Cody Snow breaks down his team roping warm-up routine:
Slow it Down
The goal of my warm up is to keep my horse light and following my hand. To achieve that, I want him to warm up slowly: walking, trotting, then loping. If my horse isn’t on the muscle in the warm up, he’s less likely to be on the muscle when I’m roping.
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Focus on Collection
It’s important for my horse to be square. I want his hips underneath him because that’s where he gets his power. If he gets to pulling on his front end, that’s when he gets to dropping and wanting to duck. If he’s on his butt, he’s less likely to duck. To make sure of that in the warm up, I like to pick my horse up and drive him up into my hand. I try to push his butt under him and ride him around. I’m not trying to pull him down into it—I want him to find that collection himself. I’m trying to build his confidence that way. I don’t want people to think that means jerking their horse onto his back end. I stay light and drive my horse into the bridle with my legs and my seat.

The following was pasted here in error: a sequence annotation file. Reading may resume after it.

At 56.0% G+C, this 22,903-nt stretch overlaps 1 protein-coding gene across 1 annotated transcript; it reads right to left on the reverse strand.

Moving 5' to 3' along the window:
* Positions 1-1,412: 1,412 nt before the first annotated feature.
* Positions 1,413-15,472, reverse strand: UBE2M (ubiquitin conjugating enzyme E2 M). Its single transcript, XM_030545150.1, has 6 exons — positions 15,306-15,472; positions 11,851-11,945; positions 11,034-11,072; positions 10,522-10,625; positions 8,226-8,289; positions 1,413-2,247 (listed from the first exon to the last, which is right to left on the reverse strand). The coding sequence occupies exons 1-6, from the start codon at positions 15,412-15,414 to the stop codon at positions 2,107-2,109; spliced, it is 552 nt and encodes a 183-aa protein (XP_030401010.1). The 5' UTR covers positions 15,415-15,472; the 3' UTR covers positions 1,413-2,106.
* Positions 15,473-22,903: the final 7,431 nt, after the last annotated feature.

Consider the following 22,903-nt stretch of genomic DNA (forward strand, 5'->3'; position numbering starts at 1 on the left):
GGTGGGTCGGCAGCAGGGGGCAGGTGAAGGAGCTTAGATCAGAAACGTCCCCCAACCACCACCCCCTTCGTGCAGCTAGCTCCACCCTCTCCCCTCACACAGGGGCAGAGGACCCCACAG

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I want to keep my horse’s feet moving, and not let him get locked up. If he’s locked up or stiff when I’m riding around, he’ll be stiff roping on him. I don’t really like the whole “He’s good to rope on, so I’ll leave him alone” mindset. Some horses are like that, but it makes a horse better when he’s soft and riding around good before the run. If you need to do something during a run, and the steer runs over to the left and back to the right, that shoots you to the left. Your horse needs to let you pick him up and get back over to the steer.